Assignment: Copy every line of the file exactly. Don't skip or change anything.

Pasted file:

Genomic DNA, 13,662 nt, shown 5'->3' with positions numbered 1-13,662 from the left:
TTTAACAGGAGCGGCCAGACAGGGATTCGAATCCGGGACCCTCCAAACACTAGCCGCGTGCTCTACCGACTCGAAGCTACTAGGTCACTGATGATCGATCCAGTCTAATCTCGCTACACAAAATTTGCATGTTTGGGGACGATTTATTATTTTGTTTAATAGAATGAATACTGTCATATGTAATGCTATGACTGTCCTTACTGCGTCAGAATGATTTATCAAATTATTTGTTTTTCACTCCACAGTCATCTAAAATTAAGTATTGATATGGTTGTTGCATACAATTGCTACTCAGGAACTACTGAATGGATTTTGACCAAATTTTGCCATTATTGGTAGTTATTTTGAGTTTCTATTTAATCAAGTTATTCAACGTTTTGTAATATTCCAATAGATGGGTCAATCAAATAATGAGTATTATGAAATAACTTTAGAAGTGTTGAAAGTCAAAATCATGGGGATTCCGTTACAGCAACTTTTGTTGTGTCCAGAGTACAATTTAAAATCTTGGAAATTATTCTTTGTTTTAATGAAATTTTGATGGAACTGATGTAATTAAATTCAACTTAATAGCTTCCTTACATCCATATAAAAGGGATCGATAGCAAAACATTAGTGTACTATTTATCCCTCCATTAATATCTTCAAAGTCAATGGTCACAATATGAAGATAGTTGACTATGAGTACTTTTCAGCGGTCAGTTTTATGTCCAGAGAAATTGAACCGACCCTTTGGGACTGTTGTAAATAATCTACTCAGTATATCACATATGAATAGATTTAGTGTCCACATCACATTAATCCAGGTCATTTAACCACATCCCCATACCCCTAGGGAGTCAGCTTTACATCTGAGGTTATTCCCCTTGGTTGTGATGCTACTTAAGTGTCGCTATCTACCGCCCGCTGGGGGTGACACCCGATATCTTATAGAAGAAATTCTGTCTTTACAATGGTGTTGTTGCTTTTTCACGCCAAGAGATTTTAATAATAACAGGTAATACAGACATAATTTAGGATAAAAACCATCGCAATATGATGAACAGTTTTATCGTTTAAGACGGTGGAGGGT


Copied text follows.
Genomic DNA, 13,662 nt, shown 5'->3' with positions numbered 1-13,662 from the left:
TTTAACAGGAGCGGCCAGACAGGGATTCGAATCCGGGACCCTCCAAACACTAGCCGCGTGCTCTACCGACTCGAAGCTACTAGGTCACTGATGATCGATCCAGTCTAATCTCGCTACACAAAATTTGCATGTTTGGGGACGATTTATTATTTTGTTTAATAGAATGAATACTGTCATATGTAATGCTATGACTGTCCTTACTGCGTCAGAATGATTTATCAAATTATTTGTTTTTCACTCCACAGTCATCTAAAATTAAGTATTGATATGGTTGTTGCATACAATTGCTACTCAGGAACTACTGAATGGATTTTGACCAAATTTTGCCATTATTGGTAGTTATTTTGAGTTTCTATTTAATCAAGTTATTCAACGTTTTGTAATATTCCAATAGATGGGTCAATCAAATAATGAGTATTATGAAATAACTTTAGAAGTGTTGAAAGTCAAAATCATGGGGATTCCGTTACAGCAACTTTTGTTGTGTCCAGAGTACAATTTAAAATCTTGGAAATTATTCTTTGTTTTAATGAAATTTTGATGGAACTGATGTAATTAAATTCAACTTAATAGCTTCCTTACATCCATATAAAAGGGATCGATAGCAAAACATTAGTGTACTATTTATCCCTCCATTAATATCTTCAAAGTCAATGGTCACAATATGAAGATAGTTGACTATGAGTACTTTTCAGCGGTCAGTTTTATGTCCAGAGAAATTGAACCGACCCTTTGGGACTGTTGTAAATAATCTACTCAGTATATCACATATGAATAGATTTAGTGTCCACATCACATTAATCCAGGTCATTTAACCACATCCCCATACCCCTAGGGAGTCAGCTTTACATCTGAGGTTATTCCCCTTGGTTGTGATGCTACTTAAGTGTCGCTATCTACCGCCCGCTGGGGGTGACACCCGATATCTTATAGAAGAAATTCTGTCTTTACAATGGTGTTGTTGCTTTTTCACGCCAAGAGATTTTAATAATAACAGGTAATACAGACATAATTTAGGATAAAAACCATCGCAATATGATGAACAGTTTTATCGTTTAAGACGGTGGAGGGT